Cincinnati 11, Pittsburgh 3
San Francisco 6, Chicago 1
Jones Stars in Relays
QUANTICO, Va. - Hayes Jones,
the Eastern Michigan flash, turn-
ed in the fastest 110-meter high
hurdles of the year - :13.6 - and
Ed Moran breezed to a 4:04.6 mile
victory yesterday in the Quantico
This was Jones' first outdoor
effort this spring.nHis clocking was
eight-tenths of a second under the
qualifying time for the Olympics.
Moran, who had a disappoint-
ing winter indoors, turned in a
solid performance. He had hoped
to get down to the Olympic qual-
ifying time of 4:02.
The Michigan State two-mile
relay team not only set a meet
standard but the 7:33.2 clocking
was the fastest of the year. Jim
Carr, Brian Castle, Bob Lake and
Willie Atterberry carried the baton
for the Spartans.
Dave Sime, the world record
holder in the 200 meters and 220-
yard dash, pulled a muscle and
had to scratch from the final of
the 100 meters. The pull isn't be-
lieved to be serious.
Speedway Entries Close
INDIANAPOLIS - Three form-
er winners were among drivers
nominated when entry lists for the
Memorial Day 500-mile auto race
closed Friday midnight.
Fifty-two cars, 10 of them with-
out drivers, had been entered and
Indianapolis Motor Speedway of-
ficials said they understood eight
or 10 more entries were mailed
ahead of the deadline.
The field will be cut to 33 start-
ers in time trials, May 14, 15, 21
Rodger Ward of Indianapolis,
the 1959 Indianapolis winner who
became the first race driver to
earn over $150,000 in one season,
was among the entries. Former
Memorial Day winners Jimmy
Bryan, Phoenix, Ariz., and Troy
Ruttman, La Mirada, Calif., also
Nieder Outputs Davis
SANTA BARBARA, Calif.-
Handsome Bill Nieder outshone
Dave Davis with a best mark of 63
feet 1D4inches in their heralded
head - to - head shotputting duel
But neither could break the
existing world record or even ap-
proach his own best marks.
The two giants performed in the
feature attraction of the 22nd an-
nual Santa Barbara Easter Relays.
* * *
Kingpetch Takes Title
BANGKOK, Thailand - Pone
Kingpetch, 22-year-old son of a
poor Thailand fisherman, yester-
day won the world's flyweight box-
in g championship by a split de-
cision from defender Pascual Perez
of Argentina in a bloody, 15-round
The Michigan Sailing Club yes-
terday won the Big Ten Sailing
championship at Base Line Lake
by scoring 76 points to easily out-
distance their six other foes.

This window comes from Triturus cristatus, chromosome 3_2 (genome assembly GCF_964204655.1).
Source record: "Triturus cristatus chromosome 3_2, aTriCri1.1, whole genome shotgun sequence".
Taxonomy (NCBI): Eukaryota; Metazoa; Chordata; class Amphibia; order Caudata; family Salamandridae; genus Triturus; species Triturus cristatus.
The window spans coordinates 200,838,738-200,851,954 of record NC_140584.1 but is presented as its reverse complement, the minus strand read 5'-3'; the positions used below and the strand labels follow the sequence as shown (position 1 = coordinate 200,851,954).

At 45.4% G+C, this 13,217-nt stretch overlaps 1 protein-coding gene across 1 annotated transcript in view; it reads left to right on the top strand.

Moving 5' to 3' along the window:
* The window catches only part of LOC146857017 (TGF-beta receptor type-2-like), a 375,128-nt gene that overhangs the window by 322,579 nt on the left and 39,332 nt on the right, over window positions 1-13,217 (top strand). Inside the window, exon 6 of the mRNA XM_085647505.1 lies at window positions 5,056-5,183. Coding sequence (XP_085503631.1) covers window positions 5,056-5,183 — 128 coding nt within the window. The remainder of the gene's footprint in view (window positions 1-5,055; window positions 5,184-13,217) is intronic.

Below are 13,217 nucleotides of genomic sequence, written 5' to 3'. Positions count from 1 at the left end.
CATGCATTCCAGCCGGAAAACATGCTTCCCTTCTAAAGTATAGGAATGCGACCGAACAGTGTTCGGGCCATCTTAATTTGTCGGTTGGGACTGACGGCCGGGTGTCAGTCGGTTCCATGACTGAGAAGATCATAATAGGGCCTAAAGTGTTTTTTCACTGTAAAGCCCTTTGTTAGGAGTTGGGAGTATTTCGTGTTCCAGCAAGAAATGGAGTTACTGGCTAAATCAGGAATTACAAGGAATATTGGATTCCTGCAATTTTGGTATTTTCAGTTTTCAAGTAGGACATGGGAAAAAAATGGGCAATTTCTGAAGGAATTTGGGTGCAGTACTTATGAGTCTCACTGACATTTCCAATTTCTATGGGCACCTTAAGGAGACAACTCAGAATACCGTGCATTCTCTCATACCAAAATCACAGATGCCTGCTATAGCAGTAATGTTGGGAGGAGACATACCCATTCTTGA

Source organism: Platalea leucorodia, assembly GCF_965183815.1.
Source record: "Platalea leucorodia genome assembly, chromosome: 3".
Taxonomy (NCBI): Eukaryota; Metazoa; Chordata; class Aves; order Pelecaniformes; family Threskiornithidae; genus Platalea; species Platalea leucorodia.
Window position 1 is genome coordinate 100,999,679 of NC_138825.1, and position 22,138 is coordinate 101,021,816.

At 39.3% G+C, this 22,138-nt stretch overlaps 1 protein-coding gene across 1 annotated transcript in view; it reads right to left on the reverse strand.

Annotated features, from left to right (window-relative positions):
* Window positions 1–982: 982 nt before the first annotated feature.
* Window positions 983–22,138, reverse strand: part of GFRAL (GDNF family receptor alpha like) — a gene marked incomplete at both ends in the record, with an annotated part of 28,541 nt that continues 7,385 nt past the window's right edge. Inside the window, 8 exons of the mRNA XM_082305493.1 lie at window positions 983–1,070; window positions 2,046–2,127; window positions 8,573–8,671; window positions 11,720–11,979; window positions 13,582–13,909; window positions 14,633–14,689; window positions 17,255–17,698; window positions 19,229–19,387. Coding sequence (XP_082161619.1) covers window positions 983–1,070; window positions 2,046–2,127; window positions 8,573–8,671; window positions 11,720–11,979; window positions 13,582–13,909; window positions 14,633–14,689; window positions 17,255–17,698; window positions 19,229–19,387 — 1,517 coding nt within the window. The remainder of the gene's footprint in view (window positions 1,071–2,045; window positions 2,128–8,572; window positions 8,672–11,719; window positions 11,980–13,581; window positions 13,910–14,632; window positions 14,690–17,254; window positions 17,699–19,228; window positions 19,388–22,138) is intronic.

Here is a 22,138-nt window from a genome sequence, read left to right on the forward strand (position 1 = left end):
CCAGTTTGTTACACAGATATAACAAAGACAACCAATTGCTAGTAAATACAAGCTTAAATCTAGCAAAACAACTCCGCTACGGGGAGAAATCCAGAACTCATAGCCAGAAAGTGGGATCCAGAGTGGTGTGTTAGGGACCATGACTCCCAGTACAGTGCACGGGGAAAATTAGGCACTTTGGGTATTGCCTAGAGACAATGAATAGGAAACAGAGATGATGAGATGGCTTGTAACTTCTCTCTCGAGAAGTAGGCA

Michigan State grabbed second
place with 57 points, followed by
Wisconsin with 54 points. Ohio
State and Northwestern tied for
fourth with 53 points.
It was the second Michigan vic-
tory in the three meets they have
competed in thus far. Earlier they
won the Annapolis Regatta.
ToAK T ThkkfrTrosEIf E
(TAKE A CRACK AT THESE QUESTIONS AND SEE IF YOU CONNECT*)
B'NAI B'RITH HILLEL FOUNDATION
1429 Hill Street
Lecture No. 6 in series, "WHAT'S WORTH LIVING FOR?
Some Guidelines for the Perplexed of the 60's"
Wed., Apr. 20 at 8 P.M. in Zwerdling-Cohn Chapel
George E. Mendenhall, Prof., Near Eastern Studies
"The Biblical Hierarchy of Values"
MAKE GOOD MONEY
Attention State of Michigan Residents free to work full
time all summer. Earn $125 per week plus scholarship
opportunity. Experience not required. Car necessary.
Applicants will be interviewed at the UNION, Room
3G promptly at 2:00 P.M. and at 4:00 P.M., Thursday,
April 21, 1960.
" GOOD PAYING
$ OFFICE JOBS
RESERVE YOUR JOB NOW
Write for application
Diversified Enterprises, Inc.
320 N. Dearborn, Chicago 10
$4833 Irving Park Rd.,
5935 S. Pulaski, Chicago 29
The senior officers of
the Michigan Union announce
EXTENSION of petitioning for
general male co-chairman of
1. Pick up information in Union student offices -
2nd floor - North Wing - from 2-5 P.M. WEEK-
If you were offered a high-paying summer i
an animal trainer, would you (A) insist on s
animals? (B) ask for pay in advance? (C) find
why professionals won't take the job?
2, Petition due: Thursday, April 21
. Interviews: Sunday, April 24
"Time heals all wounds"
v is a statement (A) de-
nounced by antiseptic
manufacturers; (B) as
true as "Time wounds all
heels"; (C) that means
your mind can build its
own scar tissue.
AOQ Bf C
In traffic, when a driver
behind you blows his
horn, do you (A) go and
' sock him? (B) wonder
what's wrong? (C) hope
it'll settle his nerves?
An B c
When a pal bends your
ear about why his filter
cigarette is best, do you
listen most to (A) his
chatter about how good
it tastes-regardless of
/I how it filters? (B) his re-
mark that the filter must
be good because it's new?
(C) his comments that
both really good filtration
and real tobacco taste are
,,-~ --, f-1,-,
out AOBLM Cl
women who think for themselves have
studied the facts about filters and have
chosen Viceroy ... the one cigarette
with a thinking man's filter and a smok-
ing man's taste.
*lf you checked (B) in three out of four of
these questions, you don't exactly flunk-but
if you checked (C), you think for yourselfI
'Jhc 17}...'..'i-r:',?*k n : ,' .::....m.:..:.
Men who face wind and weather
choose the protection of...
(Coen) French,6 credits